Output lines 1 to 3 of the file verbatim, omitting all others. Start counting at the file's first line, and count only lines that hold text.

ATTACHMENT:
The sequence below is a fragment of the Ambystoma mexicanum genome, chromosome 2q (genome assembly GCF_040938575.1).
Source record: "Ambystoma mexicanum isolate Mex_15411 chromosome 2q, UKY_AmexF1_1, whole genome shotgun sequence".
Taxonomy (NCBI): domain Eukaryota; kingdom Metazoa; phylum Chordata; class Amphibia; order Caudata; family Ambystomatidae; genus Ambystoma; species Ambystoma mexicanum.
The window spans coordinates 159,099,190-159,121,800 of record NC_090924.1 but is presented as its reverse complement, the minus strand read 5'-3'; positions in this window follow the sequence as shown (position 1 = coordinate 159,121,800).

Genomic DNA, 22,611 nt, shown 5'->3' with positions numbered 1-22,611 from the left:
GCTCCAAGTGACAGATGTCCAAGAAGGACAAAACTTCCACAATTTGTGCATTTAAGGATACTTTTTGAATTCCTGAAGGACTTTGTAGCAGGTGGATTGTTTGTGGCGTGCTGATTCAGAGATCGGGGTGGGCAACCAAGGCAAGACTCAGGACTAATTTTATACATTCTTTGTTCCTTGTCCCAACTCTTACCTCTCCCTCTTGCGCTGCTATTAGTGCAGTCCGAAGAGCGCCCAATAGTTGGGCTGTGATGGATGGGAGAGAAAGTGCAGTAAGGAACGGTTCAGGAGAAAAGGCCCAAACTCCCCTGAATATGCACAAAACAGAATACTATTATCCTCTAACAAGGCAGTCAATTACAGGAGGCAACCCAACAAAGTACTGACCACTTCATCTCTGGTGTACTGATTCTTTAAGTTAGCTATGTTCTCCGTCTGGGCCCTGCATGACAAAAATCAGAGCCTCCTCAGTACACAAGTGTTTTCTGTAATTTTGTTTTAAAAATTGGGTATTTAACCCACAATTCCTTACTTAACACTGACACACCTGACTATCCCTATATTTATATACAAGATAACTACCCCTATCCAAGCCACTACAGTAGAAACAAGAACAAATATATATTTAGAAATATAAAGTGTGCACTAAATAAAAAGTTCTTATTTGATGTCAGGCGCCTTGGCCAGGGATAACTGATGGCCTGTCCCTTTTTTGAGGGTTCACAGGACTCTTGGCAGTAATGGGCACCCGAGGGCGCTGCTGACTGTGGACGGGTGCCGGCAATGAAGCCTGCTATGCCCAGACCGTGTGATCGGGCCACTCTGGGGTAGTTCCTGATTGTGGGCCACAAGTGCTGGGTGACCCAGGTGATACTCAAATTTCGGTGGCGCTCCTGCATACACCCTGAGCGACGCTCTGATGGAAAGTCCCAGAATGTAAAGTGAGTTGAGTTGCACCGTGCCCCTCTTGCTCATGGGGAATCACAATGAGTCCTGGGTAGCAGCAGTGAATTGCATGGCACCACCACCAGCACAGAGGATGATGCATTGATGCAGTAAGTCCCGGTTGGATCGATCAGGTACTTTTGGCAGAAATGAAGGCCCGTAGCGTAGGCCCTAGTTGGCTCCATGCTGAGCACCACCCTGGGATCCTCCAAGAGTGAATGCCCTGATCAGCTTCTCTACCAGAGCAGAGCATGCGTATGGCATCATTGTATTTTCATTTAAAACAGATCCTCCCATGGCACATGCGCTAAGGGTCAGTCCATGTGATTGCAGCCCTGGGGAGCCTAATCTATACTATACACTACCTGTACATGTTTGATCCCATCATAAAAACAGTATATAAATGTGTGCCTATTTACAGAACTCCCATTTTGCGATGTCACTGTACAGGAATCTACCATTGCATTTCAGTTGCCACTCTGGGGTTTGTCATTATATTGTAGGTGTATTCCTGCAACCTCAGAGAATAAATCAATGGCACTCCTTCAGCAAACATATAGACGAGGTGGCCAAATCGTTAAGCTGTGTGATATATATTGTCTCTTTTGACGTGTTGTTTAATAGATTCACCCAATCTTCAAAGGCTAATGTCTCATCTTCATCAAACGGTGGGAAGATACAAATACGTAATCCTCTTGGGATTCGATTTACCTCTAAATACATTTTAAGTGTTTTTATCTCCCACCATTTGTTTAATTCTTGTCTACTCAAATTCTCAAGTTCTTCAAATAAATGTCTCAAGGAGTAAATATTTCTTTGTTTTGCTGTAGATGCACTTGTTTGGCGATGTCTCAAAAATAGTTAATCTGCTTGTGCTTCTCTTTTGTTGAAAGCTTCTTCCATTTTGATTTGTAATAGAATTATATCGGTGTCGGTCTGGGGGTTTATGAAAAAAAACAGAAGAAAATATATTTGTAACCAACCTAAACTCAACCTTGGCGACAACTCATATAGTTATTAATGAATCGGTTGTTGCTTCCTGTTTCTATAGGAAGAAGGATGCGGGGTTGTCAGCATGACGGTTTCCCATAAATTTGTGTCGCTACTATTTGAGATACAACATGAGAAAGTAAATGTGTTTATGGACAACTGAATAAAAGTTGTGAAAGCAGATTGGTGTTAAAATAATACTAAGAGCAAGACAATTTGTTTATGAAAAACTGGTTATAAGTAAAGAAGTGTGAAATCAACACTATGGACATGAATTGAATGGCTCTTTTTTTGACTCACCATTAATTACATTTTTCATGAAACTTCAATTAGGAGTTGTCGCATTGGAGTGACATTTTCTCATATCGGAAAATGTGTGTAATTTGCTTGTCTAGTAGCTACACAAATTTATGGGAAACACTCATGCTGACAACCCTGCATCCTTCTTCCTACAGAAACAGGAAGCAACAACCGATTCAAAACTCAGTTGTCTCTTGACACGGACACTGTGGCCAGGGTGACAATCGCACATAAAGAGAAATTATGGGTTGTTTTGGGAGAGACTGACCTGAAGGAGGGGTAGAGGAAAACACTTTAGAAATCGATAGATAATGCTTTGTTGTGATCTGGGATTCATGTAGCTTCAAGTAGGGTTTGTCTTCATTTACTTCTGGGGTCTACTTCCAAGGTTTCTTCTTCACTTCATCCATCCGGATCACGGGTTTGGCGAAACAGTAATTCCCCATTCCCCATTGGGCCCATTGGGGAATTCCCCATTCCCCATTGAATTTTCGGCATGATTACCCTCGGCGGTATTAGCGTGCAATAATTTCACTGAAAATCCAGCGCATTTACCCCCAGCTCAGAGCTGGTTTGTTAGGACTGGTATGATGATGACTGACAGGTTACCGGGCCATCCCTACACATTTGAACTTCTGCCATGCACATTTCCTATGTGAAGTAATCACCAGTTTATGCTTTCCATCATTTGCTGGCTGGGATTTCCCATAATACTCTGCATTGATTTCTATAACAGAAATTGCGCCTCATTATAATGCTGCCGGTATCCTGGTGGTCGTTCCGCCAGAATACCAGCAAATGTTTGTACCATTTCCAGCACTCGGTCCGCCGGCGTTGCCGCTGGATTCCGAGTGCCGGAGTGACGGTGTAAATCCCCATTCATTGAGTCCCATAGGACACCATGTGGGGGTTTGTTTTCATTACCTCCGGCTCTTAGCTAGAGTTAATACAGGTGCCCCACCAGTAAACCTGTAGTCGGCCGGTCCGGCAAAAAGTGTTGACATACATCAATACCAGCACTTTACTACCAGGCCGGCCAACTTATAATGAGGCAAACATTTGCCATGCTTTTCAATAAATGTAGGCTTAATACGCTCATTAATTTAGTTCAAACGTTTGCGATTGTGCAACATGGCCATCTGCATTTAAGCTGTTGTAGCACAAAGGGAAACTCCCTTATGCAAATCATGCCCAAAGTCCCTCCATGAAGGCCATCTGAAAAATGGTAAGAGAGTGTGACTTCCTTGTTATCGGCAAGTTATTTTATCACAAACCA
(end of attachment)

The sequence below is a fragment of the Ambystoma mexicanum genome, chromosome 2q (genome assembly GCF_040938575.1).
Source record: "Ambystoma mexicanum isolate Mex_15411 chromosome 2q, UKY_AmexF1_1, whole genome shotgun sequence".
Taxonomy (NCBI): domain Eukaryota; kingdom Metazoa; phylum Chordata; class Amphibia; order Caudata; family Ambystomatidae; genus Ambystoma; species Ambystoma mexicanum.